Wed Jan 12, 12-01:30pm, E51-145, Brown bag lunch; refreshments

IT-Enabled Electricity Services: The Missing Piece of the Environmental Puzzle
Prof. Marija Ilic Visiting Professor, MIT Engineering Systems Division
In this talk we describe the role electric power grid and its
Information Communications Technologies (ICT) play in enabling
sustainable electricity services. Examples of ICT's role in affordable integration of renewable resources, as well as the role of T&D management for enabling delivery of cleaner and cheaper power are discussed. The talk also provides a brief summary of the Spring 2011 Course on Smart Grids.
Wed Jan 19, 12-01:30pm, E51-145, Brown bag lunch; refreshments

Status and Evolution of the US Air Traffic Control System
Prof. John Hansman, Engineering Systems and Aero/Astro
This lecture with discus the status of the current US Air Traffic Control System and the socio-technical forces which have driven it's evolution. The lecture will also discuss plans to modernize the system and improve performance in terms of operational efficiency and reduced environmental impact.
Wed Jan 26, 12-01:30pm, E51-057, brown bag lunch; refreshments

Dr. Jean-Pierre Hansen
No enrollment limit, no advance sign up
Participants welcome at individual sessions (series)
Prereq: Introductory economics helpful. Interest in electricity.

The translation between economic theories and real-world practice is not always straightforward in the energy industry. This lecture series will explore how a few select economic theories can (or cannot) be applied to real-world situations. Jean-Pierre Hansen (full speaker bio below) will draw examples from his long career in both industry and academia to help students navigate the sometimes confusing and counterintuitive world of energy economics. This lecture series is designed to complement other energy economics classes at MIT.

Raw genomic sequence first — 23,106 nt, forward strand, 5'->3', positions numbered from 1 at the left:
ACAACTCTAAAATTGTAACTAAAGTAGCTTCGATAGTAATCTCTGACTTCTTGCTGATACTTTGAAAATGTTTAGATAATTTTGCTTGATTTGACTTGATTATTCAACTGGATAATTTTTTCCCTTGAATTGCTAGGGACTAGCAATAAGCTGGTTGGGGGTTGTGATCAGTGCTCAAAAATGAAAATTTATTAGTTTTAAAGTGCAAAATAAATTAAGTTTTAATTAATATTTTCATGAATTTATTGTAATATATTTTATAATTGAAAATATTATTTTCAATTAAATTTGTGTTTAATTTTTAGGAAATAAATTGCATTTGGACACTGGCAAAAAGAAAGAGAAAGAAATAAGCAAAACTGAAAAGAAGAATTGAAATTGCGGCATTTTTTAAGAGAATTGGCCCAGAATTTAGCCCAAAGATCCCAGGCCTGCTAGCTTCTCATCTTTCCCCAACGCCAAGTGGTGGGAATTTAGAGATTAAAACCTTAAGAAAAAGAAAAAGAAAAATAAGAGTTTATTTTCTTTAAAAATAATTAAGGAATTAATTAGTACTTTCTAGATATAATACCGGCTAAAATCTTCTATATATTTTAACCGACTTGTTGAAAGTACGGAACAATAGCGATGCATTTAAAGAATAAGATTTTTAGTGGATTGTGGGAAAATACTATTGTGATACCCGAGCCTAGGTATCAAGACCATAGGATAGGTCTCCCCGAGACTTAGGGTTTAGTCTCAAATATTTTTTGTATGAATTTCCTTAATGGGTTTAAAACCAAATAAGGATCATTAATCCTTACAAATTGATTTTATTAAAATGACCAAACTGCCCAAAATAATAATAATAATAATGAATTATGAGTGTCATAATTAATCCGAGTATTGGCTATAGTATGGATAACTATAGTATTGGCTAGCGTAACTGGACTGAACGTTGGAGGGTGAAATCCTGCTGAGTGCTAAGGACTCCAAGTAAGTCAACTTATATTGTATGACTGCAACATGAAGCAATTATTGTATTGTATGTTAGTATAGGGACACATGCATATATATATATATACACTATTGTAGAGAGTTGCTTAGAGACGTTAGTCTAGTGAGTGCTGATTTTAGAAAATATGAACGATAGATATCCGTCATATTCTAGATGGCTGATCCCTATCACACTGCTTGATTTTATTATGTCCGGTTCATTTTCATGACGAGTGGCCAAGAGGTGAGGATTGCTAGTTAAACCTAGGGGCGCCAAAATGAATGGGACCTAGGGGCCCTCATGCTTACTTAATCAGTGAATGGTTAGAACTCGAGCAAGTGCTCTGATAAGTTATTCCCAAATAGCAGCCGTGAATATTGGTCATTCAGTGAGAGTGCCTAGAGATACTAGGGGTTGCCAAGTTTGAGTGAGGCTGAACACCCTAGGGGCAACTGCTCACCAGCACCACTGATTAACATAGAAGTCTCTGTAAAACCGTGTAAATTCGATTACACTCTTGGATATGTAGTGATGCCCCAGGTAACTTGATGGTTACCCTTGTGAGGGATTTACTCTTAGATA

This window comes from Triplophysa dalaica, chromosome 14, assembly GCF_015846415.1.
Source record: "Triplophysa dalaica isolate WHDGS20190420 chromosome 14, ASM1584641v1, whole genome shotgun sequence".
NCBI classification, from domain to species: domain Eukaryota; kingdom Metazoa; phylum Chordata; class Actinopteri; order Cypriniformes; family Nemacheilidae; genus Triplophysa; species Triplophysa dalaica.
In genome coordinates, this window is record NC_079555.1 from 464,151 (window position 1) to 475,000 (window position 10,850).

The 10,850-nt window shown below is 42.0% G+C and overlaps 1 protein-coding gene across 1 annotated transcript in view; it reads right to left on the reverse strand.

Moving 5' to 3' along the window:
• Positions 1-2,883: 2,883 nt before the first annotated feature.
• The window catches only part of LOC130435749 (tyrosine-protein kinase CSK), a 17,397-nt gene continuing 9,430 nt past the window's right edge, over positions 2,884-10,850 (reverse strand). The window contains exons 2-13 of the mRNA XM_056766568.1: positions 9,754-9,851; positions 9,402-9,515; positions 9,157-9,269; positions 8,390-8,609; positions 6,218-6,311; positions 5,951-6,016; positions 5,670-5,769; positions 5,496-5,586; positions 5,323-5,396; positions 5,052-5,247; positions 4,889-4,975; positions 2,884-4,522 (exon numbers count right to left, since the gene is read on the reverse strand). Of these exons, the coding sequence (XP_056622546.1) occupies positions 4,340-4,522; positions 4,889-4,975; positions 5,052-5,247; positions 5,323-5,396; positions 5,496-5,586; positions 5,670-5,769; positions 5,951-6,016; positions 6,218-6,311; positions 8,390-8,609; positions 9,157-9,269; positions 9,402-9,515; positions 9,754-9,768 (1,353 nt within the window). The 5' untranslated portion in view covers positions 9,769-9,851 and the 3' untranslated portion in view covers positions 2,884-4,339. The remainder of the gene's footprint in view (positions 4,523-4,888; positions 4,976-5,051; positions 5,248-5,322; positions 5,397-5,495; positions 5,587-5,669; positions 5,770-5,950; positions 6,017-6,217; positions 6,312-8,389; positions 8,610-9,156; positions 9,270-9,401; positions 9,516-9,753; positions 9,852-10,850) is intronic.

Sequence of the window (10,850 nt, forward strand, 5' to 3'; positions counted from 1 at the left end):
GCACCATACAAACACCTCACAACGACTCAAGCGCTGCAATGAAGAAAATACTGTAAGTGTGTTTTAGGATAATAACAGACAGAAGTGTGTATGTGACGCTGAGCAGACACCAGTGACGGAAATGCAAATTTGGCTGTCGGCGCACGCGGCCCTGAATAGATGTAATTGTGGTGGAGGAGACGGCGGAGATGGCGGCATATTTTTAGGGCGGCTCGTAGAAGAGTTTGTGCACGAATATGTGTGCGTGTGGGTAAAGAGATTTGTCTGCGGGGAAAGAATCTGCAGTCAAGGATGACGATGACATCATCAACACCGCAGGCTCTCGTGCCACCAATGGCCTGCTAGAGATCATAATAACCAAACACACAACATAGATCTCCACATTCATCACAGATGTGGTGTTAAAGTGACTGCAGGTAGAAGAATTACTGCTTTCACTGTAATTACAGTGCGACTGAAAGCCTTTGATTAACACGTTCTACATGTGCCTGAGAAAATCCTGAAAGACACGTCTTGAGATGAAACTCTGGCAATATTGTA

A background in introductory economic theory will be helpful for students but is not required. (Each lecture will start with a review of the basics.)

Speaker Bio: Jean-Pierre Hansen managed Electrabel, one of the leading European electricity companies, for 20 years. He has also been Chairman to a number of energy companies that operate at an international level (30 countries). He is currently a Member of the Executive Committee of GDF SUEZ, the world’s second-largest gas and electricity Group. He is a Professor of Economics at the Catholic University of Leuven and the Ecole Polytechnique (Paris). Jean-Pierre holds a degree in Economics and graduate degrees in Electrical Engineering.

Co-sponsored by Electricity Student Research Group.
Web: http://esrg.mit.edu/events/iap-2011/
Contact: Tim Heidel, E19-439A, (617) 715-4551, heidel@mit.edu
Sponsor: Energy Club

Did you say “Market”?… (How) Does it (really) work for electricity
Dr. Jean-Pierre Hansen
The move to a market system is not all that simple! Amongst other things, if we wish to replace a regulated electricity system with an electricity market system, we must consider the three elements that determine an exchange, i.e. a market: the product, the time and the place. How does it work for electricity, given the so-called forgotten hypotheses of microeconomics…?

Co-sponsored by Electricity Student Research Group.
Mon Jan 24, 02:30-04:00pm, E52-175

Ricardo’s nuclear power plants: why should a manager know the Theory of Rent?
Dr. Jean-Pierre Hansen
The general theory of rents explains several major problems in electricity economics. For instance, differential rents (or infra-marginal rents), which manifest in the operation of optimal generating facilities, are often called windfall profits. However, it is shown that such rents are necessary in order to (re)build optimal generating facilities and therefore cannot be taxed. The issue of “Missing Money.”

Co-sponsored by Electricity Student Research Group.
Tue Jan 25, 02:30-04:00pm, E52-175

Market Power: how can it be measured – proved?
Dr. Jean-Pierre Hansen